On the risk-reward spectrum, senior-loan funds generally yield higher income but with higher credit risk than a mainstream investment-grade bond fund. Compared to high-yield bond funds, senior-loan funds can be expected to generate less income, but with less credit risk.

In considering whether to invest in senior-loan funds, history provides answers to two key questions. First, how have senior loans performed during periods of rising and falling interest rates? Secondly, how have they done during adverse credit-market conditions?

Since this is a relatively new asset class in Canada we can't use the fund-category average for analysis. It wasn't until 2015 that were there enough funds to warrant a category. Moreover, the only funds in the category that predate 2013 are Invesco Floating Rate Income and BMO Floating Rate Income, both of which were launched in 2005.

Because of the lack of Canadian track records, the CSFB Leveraged Loan Index, the most widely used benchmark, serves as a proxy for analysing the asset class. Though it's a U.S. index, there are parallels between the U.S. and Canada since both countries have experienced rising interest rates in the recent past.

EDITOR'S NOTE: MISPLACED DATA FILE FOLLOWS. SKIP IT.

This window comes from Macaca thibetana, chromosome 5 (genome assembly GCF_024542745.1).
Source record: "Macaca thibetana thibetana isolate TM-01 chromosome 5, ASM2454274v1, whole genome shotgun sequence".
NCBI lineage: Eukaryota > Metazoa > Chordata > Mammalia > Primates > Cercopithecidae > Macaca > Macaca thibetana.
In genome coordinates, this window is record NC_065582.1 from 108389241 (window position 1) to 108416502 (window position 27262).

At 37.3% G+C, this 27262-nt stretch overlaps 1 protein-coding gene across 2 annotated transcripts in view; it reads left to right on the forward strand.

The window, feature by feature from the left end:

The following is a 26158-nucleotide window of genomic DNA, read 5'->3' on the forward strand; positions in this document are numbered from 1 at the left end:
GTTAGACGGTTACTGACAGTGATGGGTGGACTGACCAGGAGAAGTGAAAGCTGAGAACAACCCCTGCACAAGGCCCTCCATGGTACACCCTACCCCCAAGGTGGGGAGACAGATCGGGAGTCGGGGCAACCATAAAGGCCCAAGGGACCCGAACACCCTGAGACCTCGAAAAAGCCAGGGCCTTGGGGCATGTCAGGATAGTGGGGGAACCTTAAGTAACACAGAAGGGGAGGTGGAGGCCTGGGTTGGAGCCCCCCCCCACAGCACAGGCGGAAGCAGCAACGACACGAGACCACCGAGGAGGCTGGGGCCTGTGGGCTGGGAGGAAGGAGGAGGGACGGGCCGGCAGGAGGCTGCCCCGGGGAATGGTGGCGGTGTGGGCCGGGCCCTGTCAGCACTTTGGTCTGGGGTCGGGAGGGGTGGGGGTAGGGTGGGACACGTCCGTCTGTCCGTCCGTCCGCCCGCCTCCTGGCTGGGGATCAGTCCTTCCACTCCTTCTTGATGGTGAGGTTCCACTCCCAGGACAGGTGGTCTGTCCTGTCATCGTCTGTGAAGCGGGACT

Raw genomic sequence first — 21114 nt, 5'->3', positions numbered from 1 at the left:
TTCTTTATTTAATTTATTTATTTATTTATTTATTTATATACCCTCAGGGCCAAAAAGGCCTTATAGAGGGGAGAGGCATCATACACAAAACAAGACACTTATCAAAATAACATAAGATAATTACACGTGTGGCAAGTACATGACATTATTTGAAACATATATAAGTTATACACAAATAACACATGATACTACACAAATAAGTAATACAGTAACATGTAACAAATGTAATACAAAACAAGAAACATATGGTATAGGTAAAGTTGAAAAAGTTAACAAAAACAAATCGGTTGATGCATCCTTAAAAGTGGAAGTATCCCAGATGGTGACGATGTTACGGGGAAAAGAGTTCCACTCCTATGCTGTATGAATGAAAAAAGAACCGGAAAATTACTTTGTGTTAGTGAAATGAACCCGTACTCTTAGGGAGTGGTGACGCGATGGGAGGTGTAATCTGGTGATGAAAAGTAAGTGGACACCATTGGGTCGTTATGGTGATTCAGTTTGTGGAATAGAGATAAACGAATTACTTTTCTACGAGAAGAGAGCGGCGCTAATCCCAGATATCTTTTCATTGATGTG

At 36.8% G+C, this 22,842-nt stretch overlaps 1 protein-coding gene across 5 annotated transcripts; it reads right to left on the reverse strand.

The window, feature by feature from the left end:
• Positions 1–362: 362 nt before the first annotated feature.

First the good news. Since 1993, senior loans have delivered positive returns, in U.S.-dollar terms, in all but two calendar years. And in 2015, one of the two down years, the CSFB benchmark was down a mere 0.38%.

As for the downside, investors in senior loans suffered devastating losses during the financial-crisis year of 2008, when the CFSB index plunged 28% in U.S.-dollar terms. Despite their "senior" status, senior loans lost more that year than high-yield bonds.

For Canadian investors in senior loans, shifts in currency exchange rates are another important consideration. For example, when rate increases caused the bond universe to fall in value in 1994, 1999 and 2013, senior loans generated positive returns in U.S. dollars. However, converting the return of the senior-loan benchmark to the Canadian dollar wipes out the gain in 1999 and adds three more down years.

On a positive note, having U.S.-dollar exposure through senior loans can at times work in favour of Canadian investors. Converting the U.S.-dollar return to Canadian dollars reduced the 2008 loss to 11%, compared to a loss of 28% in U.S. currency.